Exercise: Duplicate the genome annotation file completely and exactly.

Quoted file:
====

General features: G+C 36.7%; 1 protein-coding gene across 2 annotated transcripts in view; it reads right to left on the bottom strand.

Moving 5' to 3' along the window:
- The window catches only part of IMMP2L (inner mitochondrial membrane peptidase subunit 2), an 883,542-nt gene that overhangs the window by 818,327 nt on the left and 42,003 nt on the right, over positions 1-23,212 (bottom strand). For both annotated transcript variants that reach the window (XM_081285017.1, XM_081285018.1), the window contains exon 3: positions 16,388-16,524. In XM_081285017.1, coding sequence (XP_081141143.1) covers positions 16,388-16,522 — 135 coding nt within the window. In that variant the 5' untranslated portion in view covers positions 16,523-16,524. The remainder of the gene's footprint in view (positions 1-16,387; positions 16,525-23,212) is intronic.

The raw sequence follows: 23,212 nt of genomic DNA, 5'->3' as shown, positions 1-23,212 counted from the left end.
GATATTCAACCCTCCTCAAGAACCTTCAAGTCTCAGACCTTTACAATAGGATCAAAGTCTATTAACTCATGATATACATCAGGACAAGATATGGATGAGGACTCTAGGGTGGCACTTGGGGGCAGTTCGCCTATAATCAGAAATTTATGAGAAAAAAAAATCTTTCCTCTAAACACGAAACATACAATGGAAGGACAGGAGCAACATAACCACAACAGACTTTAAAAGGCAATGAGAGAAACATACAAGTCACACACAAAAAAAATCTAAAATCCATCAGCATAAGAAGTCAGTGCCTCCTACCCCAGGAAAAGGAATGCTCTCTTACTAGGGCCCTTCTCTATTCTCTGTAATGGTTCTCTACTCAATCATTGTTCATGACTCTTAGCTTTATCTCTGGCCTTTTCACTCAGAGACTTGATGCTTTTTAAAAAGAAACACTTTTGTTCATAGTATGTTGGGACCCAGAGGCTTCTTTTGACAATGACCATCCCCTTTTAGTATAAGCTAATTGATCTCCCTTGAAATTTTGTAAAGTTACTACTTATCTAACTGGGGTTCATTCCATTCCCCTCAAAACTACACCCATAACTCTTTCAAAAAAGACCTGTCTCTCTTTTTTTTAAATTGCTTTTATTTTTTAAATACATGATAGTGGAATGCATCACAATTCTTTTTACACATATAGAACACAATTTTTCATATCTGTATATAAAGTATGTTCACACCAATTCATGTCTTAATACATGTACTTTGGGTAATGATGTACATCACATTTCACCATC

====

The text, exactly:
General features: G+C 36.7%; 1 protein-coding gene across 2 annotated transcripts in view; it reads right to left on the bottom strand.

Moving 5' to 3' along the window:
- The window catches only part of IMMP2L (inner mitochondrial membrane peptidase subunit 2), an 883,542-nt gene that overhangs the window by 818,327 nt on the left and 42,003 nt on the right, over positions 1-23,212 (bottom strand). For both annotated transcript variants that reach the window (XM_081285017.1, XM_081285018.1), the window contains exon 3: positions 16,388-16,524. In XM_081285017.1, coding sequence (XP_081141143.1) covers positions 16,388-16,522 — 135 coding nt within the window. In that variant the 5' untranslated portion in view covers positions 16,523-16,524. The remainder of the gene's footprint in view (positions 1-16,387; positions 16,525-23,212) is intronic.

The raw sequence follows: 23,212 nt of genomic DNA, 5'->3' as shown, positions 1-23,212 counted from the left end.
GATATTCAACCCTCCTCAAGAACCTTCAAGTCTCAGACCTTTACAATAGGATCAAAGTCTATTAACTCATGATATACATCAGGACAAGATATGGATGAGGACTCTAGGGTGGCACTTGGGGGCAGTTCGCCTATAATCAGAAATTTATGAGAAAAAAAAATCTTTCCTCTAAACACGAAACATACAATGGAAGGACAGGAGCAACATAACCACAACAGACTTTAAAAGGCAATGAGAGAAACATACAAGTCACACACAAAAAAAATCTAAAATCCATCAGCATAAGAAGTCAGTGCCTCCTACCCCAGGAAAAGGAATGCTCTCTTACTAGGGCCCTTCTCTATTCTCTGTAATGGTTCTCTACTCAATCATTGTTCATGACTCTTAGCTTTATCTCTGGCCTTTTCACTCAGAGACTTGATGCTTTTTAAAAAGAAACACTTTTGTTCATAGTATGTTGGGACCCAGAGGCTTCTTTTGACAATGACCATCCCCTTTTAGTATAAGCTAATTGATCTCCCTTGAAATTTTGTAAAGTTACTACTTATCTAACTGGGGTTCATTCCATTCCCCTCAAAACTACACCCATAACTCTTTCAAAAAAGACCTGTCTCTCTTTTTTTTAAATTGCTTTTATTTTTTAAATACATGATAGTGGAATGCATCACAATTCTTTTTACACATATAGAACACAATTTTTCATATCTGTATATAAAGTATGTTCACACCAATTCATGTCTTAATACATGTACTTTGGGTAATGATGTACATCACATTTCACCATC